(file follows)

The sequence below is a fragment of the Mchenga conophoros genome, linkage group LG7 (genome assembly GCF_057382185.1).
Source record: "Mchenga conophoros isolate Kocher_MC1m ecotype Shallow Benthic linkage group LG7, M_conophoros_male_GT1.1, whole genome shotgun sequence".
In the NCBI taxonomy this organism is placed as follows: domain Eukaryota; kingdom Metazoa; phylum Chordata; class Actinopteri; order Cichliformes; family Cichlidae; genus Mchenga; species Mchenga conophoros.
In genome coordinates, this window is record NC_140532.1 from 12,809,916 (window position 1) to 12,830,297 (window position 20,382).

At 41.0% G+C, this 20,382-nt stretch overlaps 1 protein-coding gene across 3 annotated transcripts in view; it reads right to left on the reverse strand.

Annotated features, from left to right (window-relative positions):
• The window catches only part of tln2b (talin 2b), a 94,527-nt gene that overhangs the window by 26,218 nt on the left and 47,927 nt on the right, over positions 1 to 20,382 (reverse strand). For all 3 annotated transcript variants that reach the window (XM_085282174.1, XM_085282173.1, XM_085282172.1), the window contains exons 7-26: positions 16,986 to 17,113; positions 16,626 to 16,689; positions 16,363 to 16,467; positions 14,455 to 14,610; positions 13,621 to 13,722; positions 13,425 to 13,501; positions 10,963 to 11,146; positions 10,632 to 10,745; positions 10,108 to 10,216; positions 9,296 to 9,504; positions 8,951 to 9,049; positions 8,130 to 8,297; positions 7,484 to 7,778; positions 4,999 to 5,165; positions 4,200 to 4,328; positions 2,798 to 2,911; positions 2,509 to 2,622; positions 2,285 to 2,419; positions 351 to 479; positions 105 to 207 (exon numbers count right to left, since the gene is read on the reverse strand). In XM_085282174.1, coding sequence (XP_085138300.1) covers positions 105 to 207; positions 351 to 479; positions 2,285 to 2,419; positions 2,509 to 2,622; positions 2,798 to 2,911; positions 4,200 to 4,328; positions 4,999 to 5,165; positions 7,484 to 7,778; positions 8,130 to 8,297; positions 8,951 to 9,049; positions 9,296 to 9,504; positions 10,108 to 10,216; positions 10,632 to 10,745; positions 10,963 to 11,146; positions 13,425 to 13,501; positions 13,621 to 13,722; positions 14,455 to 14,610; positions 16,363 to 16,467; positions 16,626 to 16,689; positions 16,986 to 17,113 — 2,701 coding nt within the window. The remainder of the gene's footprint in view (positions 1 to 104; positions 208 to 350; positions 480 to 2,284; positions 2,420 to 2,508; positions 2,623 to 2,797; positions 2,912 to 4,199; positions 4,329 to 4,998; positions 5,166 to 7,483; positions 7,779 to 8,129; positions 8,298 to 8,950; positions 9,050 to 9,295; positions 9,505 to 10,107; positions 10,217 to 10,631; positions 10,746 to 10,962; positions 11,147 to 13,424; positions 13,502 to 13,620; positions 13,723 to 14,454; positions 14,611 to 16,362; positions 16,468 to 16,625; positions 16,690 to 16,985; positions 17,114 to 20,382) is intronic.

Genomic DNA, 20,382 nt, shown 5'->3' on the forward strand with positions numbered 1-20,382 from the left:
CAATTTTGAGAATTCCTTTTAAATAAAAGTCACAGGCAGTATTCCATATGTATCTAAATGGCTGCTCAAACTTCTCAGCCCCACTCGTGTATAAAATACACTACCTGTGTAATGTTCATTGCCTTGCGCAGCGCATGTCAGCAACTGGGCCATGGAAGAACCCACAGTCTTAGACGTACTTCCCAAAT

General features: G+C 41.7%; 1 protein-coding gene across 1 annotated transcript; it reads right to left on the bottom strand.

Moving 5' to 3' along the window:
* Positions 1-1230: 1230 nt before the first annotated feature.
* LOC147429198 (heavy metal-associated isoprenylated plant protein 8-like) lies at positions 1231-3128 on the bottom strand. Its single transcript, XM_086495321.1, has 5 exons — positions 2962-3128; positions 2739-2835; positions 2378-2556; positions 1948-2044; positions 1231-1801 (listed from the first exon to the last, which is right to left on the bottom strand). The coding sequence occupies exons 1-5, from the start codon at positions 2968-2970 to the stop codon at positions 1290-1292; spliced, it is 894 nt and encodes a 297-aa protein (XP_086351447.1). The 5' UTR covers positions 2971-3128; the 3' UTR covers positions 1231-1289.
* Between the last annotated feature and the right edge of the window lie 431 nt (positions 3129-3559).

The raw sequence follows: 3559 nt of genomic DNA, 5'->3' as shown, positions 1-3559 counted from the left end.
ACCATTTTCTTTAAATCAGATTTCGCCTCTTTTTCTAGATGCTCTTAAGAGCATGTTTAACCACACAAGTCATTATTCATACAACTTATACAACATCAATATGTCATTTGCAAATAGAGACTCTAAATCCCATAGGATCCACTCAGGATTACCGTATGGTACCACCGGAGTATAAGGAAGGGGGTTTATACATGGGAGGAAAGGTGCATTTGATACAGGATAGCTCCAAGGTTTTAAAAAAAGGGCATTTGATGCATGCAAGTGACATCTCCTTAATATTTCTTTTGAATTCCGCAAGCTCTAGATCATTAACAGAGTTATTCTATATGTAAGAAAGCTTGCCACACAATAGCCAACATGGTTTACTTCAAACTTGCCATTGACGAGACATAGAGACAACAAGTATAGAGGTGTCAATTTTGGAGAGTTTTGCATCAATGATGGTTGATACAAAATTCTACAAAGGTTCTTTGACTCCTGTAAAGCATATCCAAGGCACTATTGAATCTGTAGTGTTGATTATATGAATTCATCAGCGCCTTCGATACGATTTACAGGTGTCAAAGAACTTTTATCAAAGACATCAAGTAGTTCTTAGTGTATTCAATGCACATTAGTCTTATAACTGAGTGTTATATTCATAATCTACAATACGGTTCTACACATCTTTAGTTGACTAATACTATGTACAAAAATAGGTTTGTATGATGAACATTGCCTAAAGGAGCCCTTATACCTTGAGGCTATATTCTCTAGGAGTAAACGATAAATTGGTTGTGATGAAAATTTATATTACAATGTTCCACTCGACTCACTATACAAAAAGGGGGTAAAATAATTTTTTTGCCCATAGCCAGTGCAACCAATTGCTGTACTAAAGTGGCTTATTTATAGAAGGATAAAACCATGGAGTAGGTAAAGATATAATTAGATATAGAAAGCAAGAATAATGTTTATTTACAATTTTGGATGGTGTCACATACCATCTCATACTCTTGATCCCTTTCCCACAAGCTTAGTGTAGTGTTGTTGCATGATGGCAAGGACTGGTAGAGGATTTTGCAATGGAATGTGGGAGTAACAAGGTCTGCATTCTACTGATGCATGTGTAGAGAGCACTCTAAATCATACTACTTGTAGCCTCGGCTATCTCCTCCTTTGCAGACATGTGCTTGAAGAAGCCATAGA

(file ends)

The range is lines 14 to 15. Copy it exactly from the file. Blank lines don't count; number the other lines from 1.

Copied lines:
* Between the last annotated feature and the right edge of the window lie 431 nt (positions 3129-3559).

The raw sequence follows: 3559 nt of genomic DNA, 5'->3' as shown, positions 1-3559 counted from the left end.